Wednesday, August 15, 2012

Superpowerdom - Why USA? And how come India?

There has been much talk about emerging powers and the threats to USA's dominance in world affairs. Just how valid are the assessments?

So what exacty is the essence of a world power? Why can it be much longer before a China or some other country level next to USA?

Power takes more than just coffers full of gold and armies with formidable force. The greatest powers have moulded civilizational leaps ultimately not by force of conquests, but by appealing to many by governing them.

I believe that great nations that cause civilizational leaps depend on the ideas they further. Similarly, their fall too is determined by a compromise or failure to make those ideas universal. The Roman and Islamic empires were largely known for having incorporated diversity of ethnicity an background in their governance and they prospered. Their subsequent neglect or rigidity led to their downfall.

The Islamic as also the later Roman, Portuguese and Spanish empires sought the idea of religion to bind a diverse set of people. But this did not
hold and individual ambitions set in leading to their downfall.

Similarly a liberal British empire set forth an idea of commerce under one crown being that great cohesive for people. They aspired an empire where a person could be a subject with any religion as long as you swore allegiance to the crown. But this too failed over time as the concept of identities separate from a titular crown persisted and the overarching role of religion (protestant work ethic) remained evident, first in the formation of USA and later the deluge of independence movements given new direction by India's peaceful resistance movement.

The communist idea most notably under USSR was again a benevolent thought but it too undermined an essential ingredient - that of free will and that differing human ambitions need vent which cannot be indefinitely sponsored by a state. And similar failings too led to the fate of fascist movements.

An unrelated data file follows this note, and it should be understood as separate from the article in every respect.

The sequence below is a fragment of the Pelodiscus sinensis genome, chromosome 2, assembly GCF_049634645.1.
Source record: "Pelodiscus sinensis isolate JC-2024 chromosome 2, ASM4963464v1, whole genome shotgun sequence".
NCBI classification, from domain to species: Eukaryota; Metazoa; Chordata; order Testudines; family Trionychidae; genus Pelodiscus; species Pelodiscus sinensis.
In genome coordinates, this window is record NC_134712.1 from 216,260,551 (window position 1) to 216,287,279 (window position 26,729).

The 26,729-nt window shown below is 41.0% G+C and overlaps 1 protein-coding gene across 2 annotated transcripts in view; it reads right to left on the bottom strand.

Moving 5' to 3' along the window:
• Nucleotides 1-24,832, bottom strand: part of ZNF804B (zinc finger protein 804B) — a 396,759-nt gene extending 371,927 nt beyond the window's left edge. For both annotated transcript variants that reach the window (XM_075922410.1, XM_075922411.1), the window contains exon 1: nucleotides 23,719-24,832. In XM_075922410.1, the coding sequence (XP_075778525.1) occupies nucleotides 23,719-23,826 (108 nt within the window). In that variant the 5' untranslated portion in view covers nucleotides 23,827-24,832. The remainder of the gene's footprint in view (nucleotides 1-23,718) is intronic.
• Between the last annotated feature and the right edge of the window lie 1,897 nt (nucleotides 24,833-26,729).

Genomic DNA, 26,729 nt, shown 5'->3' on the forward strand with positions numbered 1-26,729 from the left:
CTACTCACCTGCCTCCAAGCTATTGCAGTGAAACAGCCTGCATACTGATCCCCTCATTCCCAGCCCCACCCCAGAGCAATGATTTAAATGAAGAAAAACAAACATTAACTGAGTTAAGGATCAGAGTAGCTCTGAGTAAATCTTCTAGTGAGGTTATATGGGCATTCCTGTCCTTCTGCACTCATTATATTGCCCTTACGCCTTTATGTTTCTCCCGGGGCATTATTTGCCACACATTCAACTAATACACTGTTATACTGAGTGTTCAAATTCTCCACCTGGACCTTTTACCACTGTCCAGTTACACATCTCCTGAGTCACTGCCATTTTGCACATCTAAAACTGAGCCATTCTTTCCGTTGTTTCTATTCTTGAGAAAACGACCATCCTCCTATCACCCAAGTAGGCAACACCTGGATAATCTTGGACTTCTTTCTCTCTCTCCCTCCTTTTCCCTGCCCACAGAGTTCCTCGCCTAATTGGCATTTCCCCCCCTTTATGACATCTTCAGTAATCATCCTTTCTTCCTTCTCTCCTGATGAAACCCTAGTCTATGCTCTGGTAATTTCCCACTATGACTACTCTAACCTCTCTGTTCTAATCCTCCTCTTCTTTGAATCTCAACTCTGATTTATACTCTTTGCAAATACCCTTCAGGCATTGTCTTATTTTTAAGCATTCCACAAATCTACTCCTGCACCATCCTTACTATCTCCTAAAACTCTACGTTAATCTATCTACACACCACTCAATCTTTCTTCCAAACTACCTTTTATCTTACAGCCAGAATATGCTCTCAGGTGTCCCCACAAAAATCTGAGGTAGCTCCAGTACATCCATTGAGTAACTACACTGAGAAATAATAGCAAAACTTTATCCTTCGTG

USA demonstrated something incremental to the British empire. Its credit belongs to the vision furthered by Lincoln who interpreted the power of the nation, not by it's constitution, but by its Declaration Of Independence. He set in motion the wheels of a nation that believed in individual liberties, in equipping them with competence through promoting world class educational institutions, in protecting intellectual property through patent laws, in promoting enterprise and attracting all hands willing to work and grow on merit. It bound people only to a basic principle that "liberty" must be mutually respected and protected.

USA has depended on capitalism but more so on democracy and "meritocracy for all" to make it the super power that it is. No one understood this better than F D Roosevelt who softened capitalism to strengthen democracy. The military and economic power of USA is a result, not the driver of it's dominance.

It follows that US's failing dominance has something to do with its own failing ability to live by the principles it has championed. It has confused itself between being the protector of capitalism rather than democracy. The nation's politics is bitter and divided by interest groups. It's actions in establishing "democratic" regimes else where in the world suspiciously smell of commercial interests superseding the good of the effected people. It's unilateral actions in the middle east and growing inability to impress the world community by showing it's doing the right things is hurting. This is what is leading the global surge in looking for the new star on the horizon. But caution before crowning the new prince.

At the heart of being a super power lies the need of a great idea that can get different people together - the principle of universality.